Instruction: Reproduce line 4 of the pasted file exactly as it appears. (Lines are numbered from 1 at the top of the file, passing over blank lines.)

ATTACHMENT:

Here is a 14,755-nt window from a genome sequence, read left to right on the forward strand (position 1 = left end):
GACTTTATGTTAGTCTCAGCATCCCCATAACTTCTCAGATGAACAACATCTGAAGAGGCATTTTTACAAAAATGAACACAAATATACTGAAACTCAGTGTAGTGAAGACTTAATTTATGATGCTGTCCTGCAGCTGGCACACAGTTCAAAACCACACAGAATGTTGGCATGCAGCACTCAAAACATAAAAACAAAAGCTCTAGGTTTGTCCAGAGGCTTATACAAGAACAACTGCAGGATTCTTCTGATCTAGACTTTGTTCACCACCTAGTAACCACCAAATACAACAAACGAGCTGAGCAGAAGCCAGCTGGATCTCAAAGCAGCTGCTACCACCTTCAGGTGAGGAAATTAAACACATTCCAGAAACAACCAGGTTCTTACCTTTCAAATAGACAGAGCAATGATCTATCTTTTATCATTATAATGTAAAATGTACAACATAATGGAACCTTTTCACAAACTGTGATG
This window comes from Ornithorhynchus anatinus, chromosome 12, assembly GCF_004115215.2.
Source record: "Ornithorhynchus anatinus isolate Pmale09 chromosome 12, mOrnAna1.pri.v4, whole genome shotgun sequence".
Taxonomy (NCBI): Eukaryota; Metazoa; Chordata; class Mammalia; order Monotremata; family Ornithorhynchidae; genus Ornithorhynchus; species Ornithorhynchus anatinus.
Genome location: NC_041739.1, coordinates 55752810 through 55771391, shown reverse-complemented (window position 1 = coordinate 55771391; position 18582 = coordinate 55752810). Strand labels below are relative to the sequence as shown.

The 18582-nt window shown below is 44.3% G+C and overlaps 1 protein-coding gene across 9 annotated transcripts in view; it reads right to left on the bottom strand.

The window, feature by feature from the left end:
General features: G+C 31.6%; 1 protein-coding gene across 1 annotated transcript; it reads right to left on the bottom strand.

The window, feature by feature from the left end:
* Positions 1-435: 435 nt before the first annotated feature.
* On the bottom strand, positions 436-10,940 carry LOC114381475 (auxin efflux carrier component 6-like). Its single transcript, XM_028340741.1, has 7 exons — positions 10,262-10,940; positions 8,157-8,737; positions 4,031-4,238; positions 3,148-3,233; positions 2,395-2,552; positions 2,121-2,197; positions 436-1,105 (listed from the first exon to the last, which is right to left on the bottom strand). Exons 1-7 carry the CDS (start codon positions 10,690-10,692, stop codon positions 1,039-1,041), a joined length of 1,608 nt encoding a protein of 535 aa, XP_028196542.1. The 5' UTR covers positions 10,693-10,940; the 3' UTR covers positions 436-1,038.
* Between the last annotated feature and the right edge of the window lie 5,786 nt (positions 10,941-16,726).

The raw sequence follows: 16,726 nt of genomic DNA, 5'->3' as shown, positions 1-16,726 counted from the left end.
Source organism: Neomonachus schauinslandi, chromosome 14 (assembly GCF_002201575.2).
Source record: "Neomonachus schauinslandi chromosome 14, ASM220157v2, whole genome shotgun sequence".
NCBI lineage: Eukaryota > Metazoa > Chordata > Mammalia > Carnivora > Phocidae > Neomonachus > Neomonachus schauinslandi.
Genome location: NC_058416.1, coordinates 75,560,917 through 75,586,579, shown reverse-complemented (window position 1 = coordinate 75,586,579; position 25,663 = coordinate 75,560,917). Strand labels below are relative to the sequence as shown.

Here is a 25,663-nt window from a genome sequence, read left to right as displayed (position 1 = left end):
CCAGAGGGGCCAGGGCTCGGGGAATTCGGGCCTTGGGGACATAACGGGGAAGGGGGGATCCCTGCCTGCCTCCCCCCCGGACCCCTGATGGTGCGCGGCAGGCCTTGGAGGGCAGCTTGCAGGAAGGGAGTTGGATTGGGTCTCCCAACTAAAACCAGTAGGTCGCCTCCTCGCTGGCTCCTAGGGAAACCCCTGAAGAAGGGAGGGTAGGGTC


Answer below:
Source record: "Ornithorhynchus anatinus isolate Pmale09 chromosome 12, mOrnAna1.pri.v4, whole genome shotgun sequence".